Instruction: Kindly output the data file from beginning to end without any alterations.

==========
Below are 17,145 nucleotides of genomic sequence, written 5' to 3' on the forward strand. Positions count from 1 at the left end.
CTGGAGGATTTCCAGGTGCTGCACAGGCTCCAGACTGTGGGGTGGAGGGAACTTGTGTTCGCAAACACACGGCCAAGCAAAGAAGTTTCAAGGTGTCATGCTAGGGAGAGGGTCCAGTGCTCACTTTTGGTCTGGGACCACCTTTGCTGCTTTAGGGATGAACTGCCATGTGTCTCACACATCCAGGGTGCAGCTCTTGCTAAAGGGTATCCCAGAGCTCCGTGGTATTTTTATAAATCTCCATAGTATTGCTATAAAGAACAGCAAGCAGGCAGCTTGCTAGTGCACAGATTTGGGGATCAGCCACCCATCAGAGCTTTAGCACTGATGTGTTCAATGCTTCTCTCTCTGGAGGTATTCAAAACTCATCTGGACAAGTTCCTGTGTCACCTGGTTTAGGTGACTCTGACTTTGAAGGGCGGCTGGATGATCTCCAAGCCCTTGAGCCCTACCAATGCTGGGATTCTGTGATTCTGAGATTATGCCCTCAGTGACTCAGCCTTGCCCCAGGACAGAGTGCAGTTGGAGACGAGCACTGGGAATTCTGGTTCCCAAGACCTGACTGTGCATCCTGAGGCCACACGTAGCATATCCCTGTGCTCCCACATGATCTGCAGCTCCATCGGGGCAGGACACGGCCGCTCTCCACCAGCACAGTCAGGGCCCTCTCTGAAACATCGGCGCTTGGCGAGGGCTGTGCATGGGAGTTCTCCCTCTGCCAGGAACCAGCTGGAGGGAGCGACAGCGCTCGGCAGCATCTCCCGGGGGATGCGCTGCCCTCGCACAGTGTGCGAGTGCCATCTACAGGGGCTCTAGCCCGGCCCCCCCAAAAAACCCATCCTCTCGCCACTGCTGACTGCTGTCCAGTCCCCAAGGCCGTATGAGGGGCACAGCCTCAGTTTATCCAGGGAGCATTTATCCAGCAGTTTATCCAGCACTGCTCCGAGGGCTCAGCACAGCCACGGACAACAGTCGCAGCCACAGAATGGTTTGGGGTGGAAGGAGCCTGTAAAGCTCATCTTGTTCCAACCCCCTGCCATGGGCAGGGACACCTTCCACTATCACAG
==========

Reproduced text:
Below are 17,145 nucleotides of genomic sequence, written 5' to 3' on the forward strand. Positions count from 1 at the left end.
CTGGAGGATTTCCAGGTGCTGCACAGGCTCCAGACTGTGGGGTGGAGGGAACTTGTGTTCGCAAACACACGGCCAAGCAAAGAAGTTTCAAGGTGTCATGCTAGGGAGAGGGTCCAGTGCTCACTTTTGGTCTGGGACCACCTTTGCTGCTTTAGGGATGAACTGCCATGTGTCTCACACATCCAGGGTGCAGCTCTTGCTAAAGGGTATCCCAGAGCTCCGTGGTATTTTTATAAATCTCCATAGTATTGCTATAAAGAACAGCAAGCAGGCAGCTTGCTAGTGCACAGATTTGGGGATCAGCCACCCATCAGAGCTTTAGCACTGATGTGTTCAATGCTTCTCTCTCTGGAGGTATTCAAAACTCATCTGGACAAGTTCCTGTGTCACCTGGTTTAGGTGACTCTGACTTTGAAGGGCGGCTGGATGATCTCCAAGCCCTTGAGCCCTACCAATGCTGGGATTCTGTGATTCTGAGATTATGCCCTCAGTGACTCAGCCTTGCCCCAGGACAGAGTGCAGTTGGAGACGAGCACTGGGAATTCTGGTTCCCAAGACCTGACTGTGCATCCTGAGGCCACACGTAGCATATCCCTGTGCTCCCACATGATCTGCAGCTCCATCGGGGCAGGACACGGCCGCTCTCCACCAGCACAGTCAGGGCCCTCTCTGAAACATCGGCGCTTGGCGAGGGCTGTGCATGGGAGTTCTCCCTCTGCCAGGAACCAGCTGGAGGGAGCGACAGCGCTCGGCAGCATCTCCCGGGGGATGCGCTGCCCTCGCACAGTGTGCGAGTGCCATCTACAGGGGCTCTAGCCCGGCCCCCCCAAAAAACCCATCCTCTCGCCACTGCTGACTGCTGTCCAGTCCCCAAGGCCGTATGAGGGGCACAGCCTCAGTTTATCCAGGGAGCATTTATCCAGCAGTTTATCCAGCACTGCTCCGAGGGCTCAGCACAGCCACGGACAACAGTCGCAGCCACAGAATGGTTTGGGGTGGAAGGAGCCTGTAAAGCTCATCTTGTTCCAACCCCCTGCCATGGGCAGGGACACCTTCCACTATCACAG